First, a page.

and the first bed regeneration stroke is effected similarly to the second bed regeneration stroke. That is, during the depressurization step the first bed 21 is blown down through discharge conduit 41, valve 42 therein, and communicating blowdown conduit 28. During the evacuation step nitrogen and the other absorbates are withdrawn through conduit 19, communicating discharge conduit 41 having control valve 42, and evacuation conduit 39 having vacuum pump 31 therein. Finally, during the repressurization step product hydrogen is diverted from conduit 22 through bypass conduit 43 having control valve 4 therein to first Zeolitic molecular sieve bed 21.

In the present example, the time schedule for the entire cycle is as follows:

Although preferred embodiments of the invention have been described in detail, it is contemplated that modifications of the process may be made and that some features may be employed without others, all Within the spirit and scope of the invention. For example, any or all of the three separation streams, namely the hydrogen product gas, the blowdown stream and the evacuation desorbate may be heat exchanged with the gas mixture feed stream to reduce the refrigeration load.

As another alternative, either or both the blowdown gas and the evacuation desorbate may be recycled to the feed gas mixture to improve hydrogen product recovery, although this would result in an increased zeolitic molecular sieve bed size and increased feed compression costs. The blowdown gas is the most likely product for recycle because the evacuation desorbate does not contain appreciable hydrogen, While the blowdown gas approaches feed composition.

What is claimed is:

l. A process for recovering substantially pure hydrogen gas from a gas mixture containing hydrogen, nitrogen, ammonia and moisture, comprising the steps of providing said gas mixture at a feed pressure above atmospheric; cooling such compressed gas mixture to a temperature below about 60 F.; providing a bed of crystalline zeolitic molecular sieve material having apparent pore sizes of at least 4 Angstrorns; as an adsorption stroke contacting the compressed and cooled gas mixture with the zeolitic molecular sieve bed thereby adsorbing said nitrogen, ammonia and moisture; discharging substantially pure hydrogen product gas from the molecular sieve bed; continuing the adsorption stroke for a desired period; terminating the gas mixture flow to said molecular sieve bed; depressurizing the nitrogen, ammonia, and moisture-containing bed to atmospheric pressure thereby removing the gas mixture from the void spaces of the bed and simultaneously desorbing a portion of the adsorbed nitrogen; evacuating the depressurized bed to a pressure below atmospheric such that the ratio of evacuation pressure to adsorption pressure is below about 0.2 thereby desorbing ammonia, moisture and additional nitrogen from the bed; diverting a sufiicient portion of the hydrogen product gas to the evacuated bed to repressurize the bed to about said feed gas pressure, thereby establishing substantial equilibrium with the residual nitrogen remaining in the evacuated bed; and thereafter consecutively repeating said adsorption stroke and said depressurizing, evacuating and repressurizing steps.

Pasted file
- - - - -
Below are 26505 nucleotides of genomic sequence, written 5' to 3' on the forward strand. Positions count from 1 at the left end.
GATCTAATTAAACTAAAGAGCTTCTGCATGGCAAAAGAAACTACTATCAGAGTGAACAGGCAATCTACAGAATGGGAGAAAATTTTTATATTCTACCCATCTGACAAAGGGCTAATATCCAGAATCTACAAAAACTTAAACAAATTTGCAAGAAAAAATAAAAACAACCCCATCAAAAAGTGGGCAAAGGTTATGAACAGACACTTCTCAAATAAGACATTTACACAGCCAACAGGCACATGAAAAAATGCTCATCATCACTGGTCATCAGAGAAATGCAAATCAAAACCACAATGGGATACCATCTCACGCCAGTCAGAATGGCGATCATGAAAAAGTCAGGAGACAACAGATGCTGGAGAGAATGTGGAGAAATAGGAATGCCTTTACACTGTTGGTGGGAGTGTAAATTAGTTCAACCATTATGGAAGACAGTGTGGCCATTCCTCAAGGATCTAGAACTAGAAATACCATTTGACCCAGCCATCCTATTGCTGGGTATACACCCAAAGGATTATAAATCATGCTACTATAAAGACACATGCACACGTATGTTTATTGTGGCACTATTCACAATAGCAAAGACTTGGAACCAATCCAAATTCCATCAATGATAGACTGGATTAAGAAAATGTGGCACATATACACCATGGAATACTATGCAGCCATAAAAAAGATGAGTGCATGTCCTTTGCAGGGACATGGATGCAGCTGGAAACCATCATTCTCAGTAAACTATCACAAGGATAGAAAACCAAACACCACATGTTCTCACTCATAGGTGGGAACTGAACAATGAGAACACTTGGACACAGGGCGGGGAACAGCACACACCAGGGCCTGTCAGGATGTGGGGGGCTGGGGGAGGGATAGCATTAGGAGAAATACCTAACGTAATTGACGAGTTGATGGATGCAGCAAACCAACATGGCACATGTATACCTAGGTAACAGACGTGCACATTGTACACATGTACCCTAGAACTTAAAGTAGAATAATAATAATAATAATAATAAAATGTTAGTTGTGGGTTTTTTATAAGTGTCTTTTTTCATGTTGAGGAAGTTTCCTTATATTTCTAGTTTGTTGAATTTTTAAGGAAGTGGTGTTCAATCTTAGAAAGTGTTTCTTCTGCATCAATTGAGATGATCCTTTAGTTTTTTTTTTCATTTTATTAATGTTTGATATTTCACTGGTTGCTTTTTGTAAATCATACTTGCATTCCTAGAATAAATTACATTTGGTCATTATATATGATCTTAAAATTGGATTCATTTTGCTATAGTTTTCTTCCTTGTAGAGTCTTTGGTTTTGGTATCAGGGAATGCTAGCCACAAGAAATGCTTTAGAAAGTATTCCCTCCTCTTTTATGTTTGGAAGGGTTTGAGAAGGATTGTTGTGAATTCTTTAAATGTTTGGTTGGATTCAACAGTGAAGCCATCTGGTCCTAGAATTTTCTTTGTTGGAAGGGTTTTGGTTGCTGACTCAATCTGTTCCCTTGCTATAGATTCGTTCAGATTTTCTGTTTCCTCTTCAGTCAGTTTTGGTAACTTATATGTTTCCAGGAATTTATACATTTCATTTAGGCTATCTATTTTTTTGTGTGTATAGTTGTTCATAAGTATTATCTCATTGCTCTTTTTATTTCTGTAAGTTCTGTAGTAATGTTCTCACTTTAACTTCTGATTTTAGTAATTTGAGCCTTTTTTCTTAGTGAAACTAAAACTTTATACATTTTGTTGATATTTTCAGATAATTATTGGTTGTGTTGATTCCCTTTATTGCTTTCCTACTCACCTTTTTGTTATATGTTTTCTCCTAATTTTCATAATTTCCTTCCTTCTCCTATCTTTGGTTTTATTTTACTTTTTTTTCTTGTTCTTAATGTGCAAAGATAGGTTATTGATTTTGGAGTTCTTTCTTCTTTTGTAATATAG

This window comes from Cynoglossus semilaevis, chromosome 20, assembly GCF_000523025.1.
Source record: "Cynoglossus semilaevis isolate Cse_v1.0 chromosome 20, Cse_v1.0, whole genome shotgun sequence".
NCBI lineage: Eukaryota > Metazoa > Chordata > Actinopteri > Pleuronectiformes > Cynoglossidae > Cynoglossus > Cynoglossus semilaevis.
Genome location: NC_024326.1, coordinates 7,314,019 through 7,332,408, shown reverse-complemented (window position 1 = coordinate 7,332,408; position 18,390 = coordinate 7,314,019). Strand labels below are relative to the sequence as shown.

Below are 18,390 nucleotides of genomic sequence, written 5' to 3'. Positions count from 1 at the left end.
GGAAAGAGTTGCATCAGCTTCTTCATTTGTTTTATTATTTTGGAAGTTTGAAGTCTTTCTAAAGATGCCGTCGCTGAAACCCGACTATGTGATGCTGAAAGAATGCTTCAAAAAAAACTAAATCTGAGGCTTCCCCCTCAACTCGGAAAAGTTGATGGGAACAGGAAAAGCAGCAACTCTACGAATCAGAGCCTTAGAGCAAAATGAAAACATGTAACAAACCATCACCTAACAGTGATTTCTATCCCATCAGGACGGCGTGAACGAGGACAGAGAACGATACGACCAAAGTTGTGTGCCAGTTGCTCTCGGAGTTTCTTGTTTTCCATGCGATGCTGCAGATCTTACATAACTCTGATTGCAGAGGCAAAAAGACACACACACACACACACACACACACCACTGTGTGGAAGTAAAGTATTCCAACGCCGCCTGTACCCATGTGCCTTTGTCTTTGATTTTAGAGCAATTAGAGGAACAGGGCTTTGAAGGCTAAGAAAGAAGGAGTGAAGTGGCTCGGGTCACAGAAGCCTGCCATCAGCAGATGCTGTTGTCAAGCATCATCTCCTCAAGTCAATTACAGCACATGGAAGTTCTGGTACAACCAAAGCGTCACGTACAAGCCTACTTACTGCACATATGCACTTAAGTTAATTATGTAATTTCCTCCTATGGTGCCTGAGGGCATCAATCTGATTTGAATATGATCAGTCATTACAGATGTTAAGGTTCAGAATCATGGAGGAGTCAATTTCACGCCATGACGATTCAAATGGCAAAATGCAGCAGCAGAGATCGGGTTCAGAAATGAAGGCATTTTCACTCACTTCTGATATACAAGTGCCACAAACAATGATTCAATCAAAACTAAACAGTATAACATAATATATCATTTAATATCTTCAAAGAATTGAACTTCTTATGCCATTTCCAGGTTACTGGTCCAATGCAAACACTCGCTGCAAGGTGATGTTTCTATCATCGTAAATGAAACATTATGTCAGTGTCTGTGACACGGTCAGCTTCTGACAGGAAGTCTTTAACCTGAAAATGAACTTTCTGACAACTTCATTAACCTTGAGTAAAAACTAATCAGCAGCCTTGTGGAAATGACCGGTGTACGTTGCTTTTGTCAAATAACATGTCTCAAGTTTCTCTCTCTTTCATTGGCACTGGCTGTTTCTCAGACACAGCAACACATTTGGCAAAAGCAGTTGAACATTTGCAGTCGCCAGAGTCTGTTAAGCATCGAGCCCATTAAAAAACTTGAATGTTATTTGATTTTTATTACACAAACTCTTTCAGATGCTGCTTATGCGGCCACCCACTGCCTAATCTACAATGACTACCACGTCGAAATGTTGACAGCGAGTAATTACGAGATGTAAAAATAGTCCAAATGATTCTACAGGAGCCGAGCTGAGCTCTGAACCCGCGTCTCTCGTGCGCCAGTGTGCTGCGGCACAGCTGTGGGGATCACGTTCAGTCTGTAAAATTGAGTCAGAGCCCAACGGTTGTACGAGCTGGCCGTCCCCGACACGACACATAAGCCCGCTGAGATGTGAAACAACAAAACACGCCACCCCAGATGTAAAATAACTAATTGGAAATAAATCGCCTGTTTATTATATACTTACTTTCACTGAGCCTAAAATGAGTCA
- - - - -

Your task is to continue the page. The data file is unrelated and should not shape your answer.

2. A process according to claim 1 wherein the crystalline zeolitic molecular sieve material has apparent pore sizes of at least 4.5 Angstroms.

3. A process according to claim 1 wherein the gas mixture feed pressure is between about 50 and 500 p.s.i.a.

4. A process according to claim 1 wherein the compressed gas mixture is cooled to a temperature between about +30 and 100 F. prior to said adsorption stroke.

5. A process according to claim 1 wherein the evacuation pressure is below about 3 p.s.i.a.

6. A process for recovering substantially pure hydrogen gas from a gas mixture containing hydrogen, nitrogen, ammonia and moisture, comprising the steps of providing said gas mixture at a feed pressure above atmospheric; cooling such compressed gas mixture to a temperature below about 60 F.; providing two beds of crystalline zeolitic molecular sieve material having ap-.

parent pore sizes of at least 4 Angstroms; as an adsorption stroke contacting the compressed and cooled gas mixture with a first zeolitic molecular sieve bed thereby adsorbing said nitrogen, ammonia and moisture; discharging substantially pure hydrogen product gas from the first bed; continuing the adsorption stroke for a desired period; performing a regeneration stroke on a second zeolitic molecular bed simultaneously with the first bed adsorption stroke, said regeneration stroke comprising depressurizing such second bed to atmospheric pressure thereby removing gas mixture from the void spaces and simultaneously desorbing a portion of the nitrogen adsorbed during the previous adsorption stroke, evacuating the depressurized second bed to a pressure below atmospheric such that the ratio of evacuation pressure to adsorption pressure is at least 0.2 thereby desorbing ammonia, moisture and additional nitrogen from the bed, diverting a sufiicient portion of said hydrogen product gas to the evacuated second bed to repressurize the bed to about said feed gas pressure thereby establishing substantial equilibrium with the residual nitrogen remaining in the evacuated bed; thereafter placing the repressurized second bed on said adsorption stroke and placing said first bed on said regeneration stroke.